NASA's Spitzer Uncovers Hints of Mega Solar Systems
NASA's Spitzer Space Telescope has identified two huge "hypergiant" stars
circled by monstrous disks of what might be planet-forming dust. The findings
surprised astronomers because stars as big as these were thought to be
inhospitable to planets.
Image right: This illustration compares the size of a gargantuan star and its surrounding dusty disk (top) to that of our solar system.
+ Full image and caption + Browse version of image
"These extremely massive stars are tremendously hot and bright and have
very strong winds, making the job of building planets difficult," said Joel
Kastner of the Rochester Institute of Technology in New York. "Our data
suggest that the planet-forming process may be hardier than previously believed,
occurring around even the most massive stars that nature produces."
Kastner is first author of a paper describing the research in the Feb. 10 issue
of Astrophysical Journal Letters.
Dusty disks around stars are thought to be signposts for present or future
planetary systems. Our own sun is orbited by a thin disk of planetary debris,
called the Kuiper Belt, which includes dust, comets and larger bodies similar to Pluto.
Last year, astronomers using Spitzer reported finding a dust disk around a miniature
star, or brown dwarf, with only eight one-thousandths the mass of the sun ( http://www.spitzer.caltech.edu/Media/happenings/20051129/
). Disks have also
been spotted before around stars five times more massive than the sun.
The new Spitzer results expand the range of stars that sport disks to include
the "extra large." The infrared telescope detected enormous amounts of dust
around two positively plump stars, R 66 and R 126, located in the Milky Way's
nearest neighbor galaxy, the Large Magellanic Cloud. Called hypergiants, these
blazing hot stars are aging descendents of the most massive class of stars,
referred to as "O" stars. They are 30 and 70 times the mass of the sun, respectively.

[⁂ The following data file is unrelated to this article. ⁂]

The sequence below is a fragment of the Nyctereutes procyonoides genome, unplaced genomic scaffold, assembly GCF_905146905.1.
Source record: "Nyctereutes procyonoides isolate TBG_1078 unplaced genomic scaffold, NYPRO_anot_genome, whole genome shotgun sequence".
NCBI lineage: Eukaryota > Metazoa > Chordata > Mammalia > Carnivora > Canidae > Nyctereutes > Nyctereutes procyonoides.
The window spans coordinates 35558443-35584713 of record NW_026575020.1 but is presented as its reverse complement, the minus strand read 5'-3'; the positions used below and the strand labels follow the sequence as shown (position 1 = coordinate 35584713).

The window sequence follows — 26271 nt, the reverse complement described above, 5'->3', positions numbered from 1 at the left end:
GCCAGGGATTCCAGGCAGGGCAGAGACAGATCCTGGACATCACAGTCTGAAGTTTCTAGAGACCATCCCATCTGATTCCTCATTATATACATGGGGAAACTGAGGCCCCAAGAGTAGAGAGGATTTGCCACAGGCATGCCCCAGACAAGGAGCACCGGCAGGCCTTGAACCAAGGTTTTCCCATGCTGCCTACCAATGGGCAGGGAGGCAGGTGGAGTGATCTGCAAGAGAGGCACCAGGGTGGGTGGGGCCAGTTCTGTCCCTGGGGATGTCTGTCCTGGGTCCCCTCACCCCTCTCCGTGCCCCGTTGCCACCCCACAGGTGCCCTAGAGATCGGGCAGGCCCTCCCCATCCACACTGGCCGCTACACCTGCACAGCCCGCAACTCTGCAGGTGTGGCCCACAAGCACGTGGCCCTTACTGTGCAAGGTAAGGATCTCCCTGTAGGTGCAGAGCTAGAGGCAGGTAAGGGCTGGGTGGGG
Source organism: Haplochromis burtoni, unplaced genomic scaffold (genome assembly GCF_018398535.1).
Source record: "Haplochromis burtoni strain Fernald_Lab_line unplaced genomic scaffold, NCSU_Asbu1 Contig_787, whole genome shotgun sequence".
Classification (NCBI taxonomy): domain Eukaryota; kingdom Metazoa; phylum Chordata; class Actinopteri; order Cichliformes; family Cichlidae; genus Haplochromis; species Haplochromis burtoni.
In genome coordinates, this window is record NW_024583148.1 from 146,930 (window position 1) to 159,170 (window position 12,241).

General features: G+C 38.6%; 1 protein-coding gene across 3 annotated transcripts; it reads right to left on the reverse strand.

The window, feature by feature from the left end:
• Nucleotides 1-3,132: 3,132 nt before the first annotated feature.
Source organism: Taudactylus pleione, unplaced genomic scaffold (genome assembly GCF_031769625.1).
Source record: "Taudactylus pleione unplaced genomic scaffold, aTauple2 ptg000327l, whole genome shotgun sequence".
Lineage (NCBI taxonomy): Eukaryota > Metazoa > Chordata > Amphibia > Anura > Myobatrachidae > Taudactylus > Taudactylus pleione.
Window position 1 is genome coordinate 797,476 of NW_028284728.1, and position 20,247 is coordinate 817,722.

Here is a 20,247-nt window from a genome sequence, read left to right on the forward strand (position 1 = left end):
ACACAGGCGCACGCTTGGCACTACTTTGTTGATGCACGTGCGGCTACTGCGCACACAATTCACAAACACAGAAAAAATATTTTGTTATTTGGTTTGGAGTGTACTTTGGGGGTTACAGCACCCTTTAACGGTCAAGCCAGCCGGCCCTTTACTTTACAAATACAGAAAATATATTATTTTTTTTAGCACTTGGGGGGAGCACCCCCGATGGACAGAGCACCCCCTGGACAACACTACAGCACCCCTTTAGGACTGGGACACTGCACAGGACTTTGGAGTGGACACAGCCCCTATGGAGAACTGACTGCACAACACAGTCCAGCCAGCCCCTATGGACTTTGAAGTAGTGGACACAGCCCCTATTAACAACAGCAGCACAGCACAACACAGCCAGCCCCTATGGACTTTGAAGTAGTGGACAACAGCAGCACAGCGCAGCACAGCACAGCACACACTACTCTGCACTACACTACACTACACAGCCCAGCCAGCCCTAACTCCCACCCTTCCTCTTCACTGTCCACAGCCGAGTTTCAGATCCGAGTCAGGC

If a hypergiant were located?at the sun's position in our solar system, all the
inner planets, including Earth, would fit comfortably within its circumference.
Astronomers estimate that the stars' disks are also bloated, spreading all the
way out to an orbit about 60 times more distant than Pluto's around the sun. The
disks are probably loaded with about ten times as much mass as is contained in the
Kuiper Belt. Kastner and his colleagues say these dusty structures might represent
the first or last steps of the planet-forming process. If the latter, then the disks
can be thought of as enlarged versions of our Kuiper Belt.
"These disks may be well-populated with comets and other larger bodies called
planetesimals," said Kastner. "They might be thought of as Kuiper Belts on steroids."
Spitzer detected the disks during a survey of 60 bright stars thought to be
wrapped in spherical cocoons of dust. According to Kastner, R 66 and R 126 "stuck
out like sore thumbs" because their light signatures, or spectra, indicated the
presence of flattened disks. He and his team believe these disks whirl around the
hypergiant stars, but they say it is possible the giant disks orbit unseen, slightly
smaller companion stars.
A close inspection of the dust making up the disks revealed the presence of sand-like
planetary building blocks called silicates. In addition, the disk around R 66 showed
signs of dust clumping in the form of silicate crystals and larger dust grains. Such
clumping can be a significant step in the construction of planets.
Stars as massive as R 66 and R 126 don't live very long. They burn through all of their
nuclear fuel in only a few million years, and go out with a bang, in fiery explosions
called supernovae. Their short life spans don't leave much time for planets, or life,
to evolve. Any planets that might crop up would probably be destroyed when the stars blast apart.
"We do not know if planets like those in our solar system are able to form in the highly
energetic, dynamic environment of these massive stars, but if they could, their existence
would be a short and exciting one," said Charles Beichman, an astronomer at NASA's Jet
Propulsion Laboratory and the California Institute of Technology, both in Pasadena.
Other authors of this work include Catherine L. Buchanan of the Rochester Institute of
Technology, and B. Sargent and W. J. Forrest of the University of Rochester, N.Y.
The Jet Propulsion Laboratory manages the Spitzer Space Telescope mission for NASA's Science
Mission Directorate, Washington. Science operations are conducted at the Spitzer Science Center
at Caltech. JPL is a division of Caltech. Spitzer's infrared spectrograph, which made the new
observations, was built by Cornell University, Ithaca, N.Y. Its development was led by
Jim Houck of Cornell.
An artist concept of a hypergiant and its disk, plus additional graphics and information,
are available at http://www.spitzer.caltech.edu/spitzer
. For more information about
NASA and agency programs on the Web, visit http://www.nasa.gov/home/
Whitney Clavin (818) 354-4673
Jet Propulsion Laboratory, Pasadena, Calif.